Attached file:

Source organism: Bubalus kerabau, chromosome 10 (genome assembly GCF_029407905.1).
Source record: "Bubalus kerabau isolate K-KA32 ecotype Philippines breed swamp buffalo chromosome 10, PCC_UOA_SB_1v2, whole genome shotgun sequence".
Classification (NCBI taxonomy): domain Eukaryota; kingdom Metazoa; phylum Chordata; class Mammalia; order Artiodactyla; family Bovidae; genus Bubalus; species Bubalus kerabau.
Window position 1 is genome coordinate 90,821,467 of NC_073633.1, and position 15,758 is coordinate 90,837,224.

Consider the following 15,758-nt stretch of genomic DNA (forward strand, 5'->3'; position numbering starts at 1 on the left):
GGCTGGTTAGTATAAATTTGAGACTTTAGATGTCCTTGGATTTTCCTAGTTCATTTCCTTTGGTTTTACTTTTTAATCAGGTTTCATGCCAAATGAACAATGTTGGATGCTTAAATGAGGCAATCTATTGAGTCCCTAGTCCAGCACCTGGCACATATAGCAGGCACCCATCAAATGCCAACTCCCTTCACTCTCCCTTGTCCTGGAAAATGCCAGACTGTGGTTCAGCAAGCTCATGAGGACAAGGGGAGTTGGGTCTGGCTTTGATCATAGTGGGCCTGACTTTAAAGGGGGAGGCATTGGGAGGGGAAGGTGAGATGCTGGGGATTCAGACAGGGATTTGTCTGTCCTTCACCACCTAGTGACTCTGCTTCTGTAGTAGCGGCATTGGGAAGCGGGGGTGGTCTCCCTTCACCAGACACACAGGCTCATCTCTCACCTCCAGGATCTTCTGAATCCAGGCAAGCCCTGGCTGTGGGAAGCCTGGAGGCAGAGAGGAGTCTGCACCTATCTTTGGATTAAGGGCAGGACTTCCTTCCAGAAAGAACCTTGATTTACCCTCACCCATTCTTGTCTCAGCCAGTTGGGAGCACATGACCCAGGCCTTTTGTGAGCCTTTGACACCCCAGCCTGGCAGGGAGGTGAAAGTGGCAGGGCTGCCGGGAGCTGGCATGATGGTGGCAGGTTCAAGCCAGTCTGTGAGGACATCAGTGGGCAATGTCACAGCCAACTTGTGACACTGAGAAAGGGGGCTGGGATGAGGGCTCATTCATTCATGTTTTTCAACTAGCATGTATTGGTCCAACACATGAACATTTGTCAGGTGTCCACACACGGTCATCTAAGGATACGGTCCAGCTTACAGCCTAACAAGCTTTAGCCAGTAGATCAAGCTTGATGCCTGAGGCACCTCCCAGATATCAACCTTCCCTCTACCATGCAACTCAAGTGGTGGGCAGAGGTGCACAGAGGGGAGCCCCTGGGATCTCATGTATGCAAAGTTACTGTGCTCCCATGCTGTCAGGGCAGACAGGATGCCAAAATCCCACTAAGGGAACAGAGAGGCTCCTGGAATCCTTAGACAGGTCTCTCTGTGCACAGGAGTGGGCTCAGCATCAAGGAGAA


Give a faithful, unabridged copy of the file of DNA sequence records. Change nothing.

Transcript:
Source organism: Bubalus kerabau, chromosome 10 (genome assembly GCF_029407905.1).
Source record: "Bubalus kerabau isolate K-KA32 ecotype Philippines breed swamp buffalo chromosome 10, PCC_UOA_SB_1v2, whole genome shotgun sequence".
Classification (NCBI taxonomy): domain Eukaryota; kingdom Metazoa; phylum Chordata; class Mammalia; order Artiodactyla; family Bovidae; genus Bubalus; species Bubalus kerabau.
Window position 1 is genome coordinate 90,821,467 of NC_073633.1, and position 15,758 is coordinate 90,837,224.

Consider the following 15,758-nt stretch of genomic DNA (forward strand, 5'->3'; position numbering starts at 1 on the left):
GGCTGGTTAGTATAAATTTGAGACTTTAGATGTCCTTGGATTTTCCTAGTTCATTTCCTTTGGTTTTACTTTTTAATCAGGTTTCATGCCAAATGAACAATGTTGGATGCTTAAATGAGGCAATCTATTGAGTCCCTAGTCCAGCACCTGGCACATATAGCAGGCACCCATCAAATGCCAACTCCCTTCACTCTCCCTTGTCCTGGAAAATGCCAGACTGTGGTTCAGCAAGCTCATGAGGACAAGGGGAGTTGGGTCTGGCTTTGATCATAGTGGGCCTGACTTTAAAGGGGGAGGCATTGGGAGGGGAAGGTGAGATGCTGGGGATTCAGACAGGGATTTGTCTGTCCTTCACCACCTAGTGACTCTGCTTCTGTAGTAGCGGCATTGGGAAGCGGGGGTGGTCTCCCTTCACCAGACACACAGGCTCATCTCTCACCTCCAGGATCTTCTGAATCCAGGCAAGCCCTGGCTGTGGGAAGCCTGGAGGCAGAGAGGAGTCTGCACCTATCTTTGGATTAAGGGCAGGACTTCCTTCCAGAAAGAACCTTGATTTACCCTCACCCATTCTTGTCTCAGCCAGTTGGGAGCACATGACCCAGGCCTTTTGTGAGCCTTTGACACCCCAGCCTGGCAGGGAGGTGAAAGTGGCAGGGCTGCCGGGAGCTGGCATGATGGTGGCAGGTTCAAGCCAGTCTGTGAGGACATCAGTGGGCAATGTCACAGCCAACTTGTGACACTGAGAAAGGGGGCTGGGATGAGGGCTCATTCATTCATGTTTTTCAACTAGCATGTATTGGTCCAACACATGAACATTTGTCAGGTGTCCACACACGGTCATCTAAGGATACGGTCCAGCTTACAGCCTAACAAGCTTTAGCCAGTAGATCAAGCTTGATGCCTGAGGCACCTCCCAGATATCAACCTTCCCTCTACCATGCAACTCAAGTGGTGGGCAGAGGTGCACAGAGGGGAGCCCCTGGGATCTCATGTATGCAAAGTTACTGTGCTCCCATGCTGTCAGGGCAGACAGGATGCCAAAATCCCACTAAGGGAACAGAGAGGCTCCTGGAATCCTTAGACAGGTCTCTCTGTGCACAGGAGTGGGCTCAGCATCAAGGAGAA